December 12, 2012

Mercy Street

I sit on the concrete floor at the corner of Mercy and Carroll streets. It’s dark. I’m with my friend Dan, who owns the gas station on Mercy Street. There’s no sign for the street, but early one morning before class I stopped to put gas in my car, and Dan came out from his warm store and asked what I was doing on Mercy Street. Mercy Street?

Dan always seems to go the extra mile for his customers. He checks the air pressure on an elderly couple’s tires, cleans windshields while you pump gas. By default it is my favorite gas station. Not just because Dan is a good guy, but also because there are three wooden picnic tables (each with wooden cathedral-type ceilings) just behind the gas station. He told me he built the tables for people to enjoy. Who does that?

Yes, it is my favorite gas station. Except for today. Today we are waiting for something. Two days ago, when I stopped by the gas station, Dan said he had something for the “column you write each month, Dixil” (he reads Adventist Review?). So here we are, waiting.
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From a distance I see a small light. A flashlight? Is someone headed our way? Twenty men. Some men wear jackets and others wear T-shirts, hiding their arms inside their T-shirts trying to stay warm. I hear voices speaking in Spanish. I can hear them talking about their families, children, jobs.

Dan abandons me and walks into his store. The men greet Dan, and through the store windows I observe. Dan is packing them lunches. Everyone is getting food, yet nobody takes advantage of Dan’s generosity. They take only what they need and remind Dan that they “have enough for today.” Before the men leave the store, Dan hands out a few steel thermoses. Are they for something warm to drink?

As he rejoins me on the hard sidewalk, Dan tells me that five years ago he built the picnic tables behind the gas station for the workers. Workers?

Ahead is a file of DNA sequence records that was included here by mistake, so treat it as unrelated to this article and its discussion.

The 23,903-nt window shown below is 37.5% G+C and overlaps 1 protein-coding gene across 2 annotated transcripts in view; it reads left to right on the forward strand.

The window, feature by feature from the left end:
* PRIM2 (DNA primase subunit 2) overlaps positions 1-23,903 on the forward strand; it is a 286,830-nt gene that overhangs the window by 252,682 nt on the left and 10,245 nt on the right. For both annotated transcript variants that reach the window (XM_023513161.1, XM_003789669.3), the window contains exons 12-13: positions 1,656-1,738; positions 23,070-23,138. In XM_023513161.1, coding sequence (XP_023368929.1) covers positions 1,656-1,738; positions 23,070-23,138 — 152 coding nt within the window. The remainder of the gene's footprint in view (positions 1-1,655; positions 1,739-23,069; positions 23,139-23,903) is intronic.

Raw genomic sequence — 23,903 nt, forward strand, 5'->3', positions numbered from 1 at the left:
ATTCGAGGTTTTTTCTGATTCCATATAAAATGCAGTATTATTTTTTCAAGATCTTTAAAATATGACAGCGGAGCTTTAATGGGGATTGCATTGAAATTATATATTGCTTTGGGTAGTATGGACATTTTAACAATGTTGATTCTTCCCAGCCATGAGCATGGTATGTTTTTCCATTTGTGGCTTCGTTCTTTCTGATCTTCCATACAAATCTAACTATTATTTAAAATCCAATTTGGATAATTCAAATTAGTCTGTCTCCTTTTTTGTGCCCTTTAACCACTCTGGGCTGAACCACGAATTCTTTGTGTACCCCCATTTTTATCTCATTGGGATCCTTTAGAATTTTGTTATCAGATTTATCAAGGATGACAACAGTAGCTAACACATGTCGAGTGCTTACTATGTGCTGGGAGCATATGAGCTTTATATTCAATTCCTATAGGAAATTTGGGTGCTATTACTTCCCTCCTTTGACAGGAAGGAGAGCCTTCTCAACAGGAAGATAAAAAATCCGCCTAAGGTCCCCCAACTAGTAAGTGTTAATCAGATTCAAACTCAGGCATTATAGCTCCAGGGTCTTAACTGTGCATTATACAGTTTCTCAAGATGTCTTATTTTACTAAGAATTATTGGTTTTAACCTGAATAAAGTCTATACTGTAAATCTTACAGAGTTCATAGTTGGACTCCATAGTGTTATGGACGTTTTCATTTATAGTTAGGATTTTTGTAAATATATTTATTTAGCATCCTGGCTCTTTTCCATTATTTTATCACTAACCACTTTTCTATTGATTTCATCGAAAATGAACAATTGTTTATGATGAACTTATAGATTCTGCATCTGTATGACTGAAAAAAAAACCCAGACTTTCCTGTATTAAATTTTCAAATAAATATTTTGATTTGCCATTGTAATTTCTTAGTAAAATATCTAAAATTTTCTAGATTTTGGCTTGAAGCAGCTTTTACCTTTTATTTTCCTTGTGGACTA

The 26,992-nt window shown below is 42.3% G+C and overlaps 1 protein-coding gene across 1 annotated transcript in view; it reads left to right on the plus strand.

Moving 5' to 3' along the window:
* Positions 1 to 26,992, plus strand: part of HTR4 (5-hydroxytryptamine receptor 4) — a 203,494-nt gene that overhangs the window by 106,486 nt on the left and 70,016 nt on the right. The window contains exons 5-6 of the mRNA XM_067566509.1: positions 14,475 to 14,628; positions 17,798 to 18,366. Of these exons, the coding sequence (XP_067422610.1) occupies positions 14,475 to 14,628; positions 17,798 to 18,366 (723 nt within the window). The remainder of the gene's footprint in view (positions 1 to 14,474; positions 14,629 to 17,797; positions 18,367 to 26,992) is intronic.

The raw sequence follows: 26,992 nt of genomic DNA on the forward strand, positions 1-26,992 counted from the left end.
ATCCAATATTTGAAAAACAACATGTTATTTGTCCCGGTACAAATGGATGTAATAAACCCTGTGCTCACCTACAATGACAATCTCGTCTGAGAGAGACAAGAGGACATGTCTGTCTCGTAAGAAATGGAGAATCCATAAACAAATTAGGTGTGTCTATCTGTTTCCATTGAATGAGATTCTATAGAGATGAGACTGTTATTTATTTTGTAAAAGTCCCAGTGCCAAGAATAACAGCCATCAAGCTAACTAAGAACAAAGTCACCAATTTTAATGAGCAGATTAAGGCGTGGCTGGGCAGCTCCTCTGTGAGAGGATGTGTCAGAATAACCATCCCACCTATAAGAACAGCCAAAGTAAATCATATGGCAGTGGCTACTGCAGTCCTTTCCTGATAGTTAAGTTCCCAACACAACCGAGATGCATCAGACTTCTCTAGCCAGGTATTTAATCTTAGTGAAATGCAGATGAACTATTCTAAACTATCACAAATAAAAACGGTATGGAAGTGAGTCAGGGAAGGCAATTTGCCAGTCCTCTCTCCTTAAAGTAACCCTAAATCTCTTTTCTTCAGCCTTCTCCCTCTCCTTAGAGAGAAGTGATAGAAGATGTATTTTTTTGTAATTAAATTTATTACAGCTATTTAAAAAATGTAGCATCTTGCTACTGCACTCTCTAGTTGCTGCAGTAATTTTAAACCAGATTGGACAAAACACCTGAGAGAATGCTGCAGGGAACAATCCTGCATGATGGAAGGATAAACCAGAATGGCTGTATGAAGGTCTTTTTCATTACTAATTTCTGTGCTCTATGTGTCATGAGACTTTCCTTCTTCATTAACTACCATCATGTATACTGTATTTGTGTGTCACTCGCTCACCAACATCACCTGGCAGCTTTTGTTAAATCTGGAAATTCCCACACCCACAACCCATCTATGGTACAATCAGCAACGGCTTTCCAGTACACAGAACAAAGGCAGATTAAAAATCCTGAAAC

He tells me they are all legal residents of the state, with several jobs and low wages. Most serve as janitors in the evenings. After working at night, they sit at the picnic tables and wait for someone to hire them for a day of labor.

As we talk, I see a truck pull up close to the picnic tables. A man gets out of the vehicle and yells: “I need five men who can work on drywall today. Five only.”  I watch as the workers negotiate among themselves: “Go, your daughter needs to go to the doctor” and “You haven’t had a chance to work in three days; go do this.” They are helping one another, although the need for work weighs heavily on all of them. There is no greed here.

I watch as five workers jump on the back of the truck, thank their friends, huddle, and share cups of a hot beverage from the thermos, trying to beat the morning chill as they drive away in the back of the pickup.

Dan watches them leave, sees the need every day. He tells me that as he gets older, things look different. Yet every day his prayer is quite simple: “Here I am; send me and use me, God.” Is this why they call it Mercy Street?

“You know, Jesus was a carpenter,” says Dan. “In my own humble opinion I think there must have been a moment Jesus built or fixed something for people who needed it, and never charged them; just because it was the right thing to do.” Dan’s gaze falls on the picnic tables, on the 15 more men looking for work today. This is humbling.

“Jesus’ example was clear. He died for us, and I haven’t gotten the bill for that, but I certainly got the message of what Christians have to do: share the message; find those who need to know about God,” he says. “Sometimes that means starting with something as little as sharing food. Maybe that’s the ‘bill,’ so to speak. What we are left with.”

I am gently reminded of the obvious task of life, cognizant that I am sitting on Mercy Street. 

Dixil Rodríguez, a university professor and volunteer hospital chaplain, lives in north Texas. Join the dialogue at [email protected]. This article was published December 13, 2012.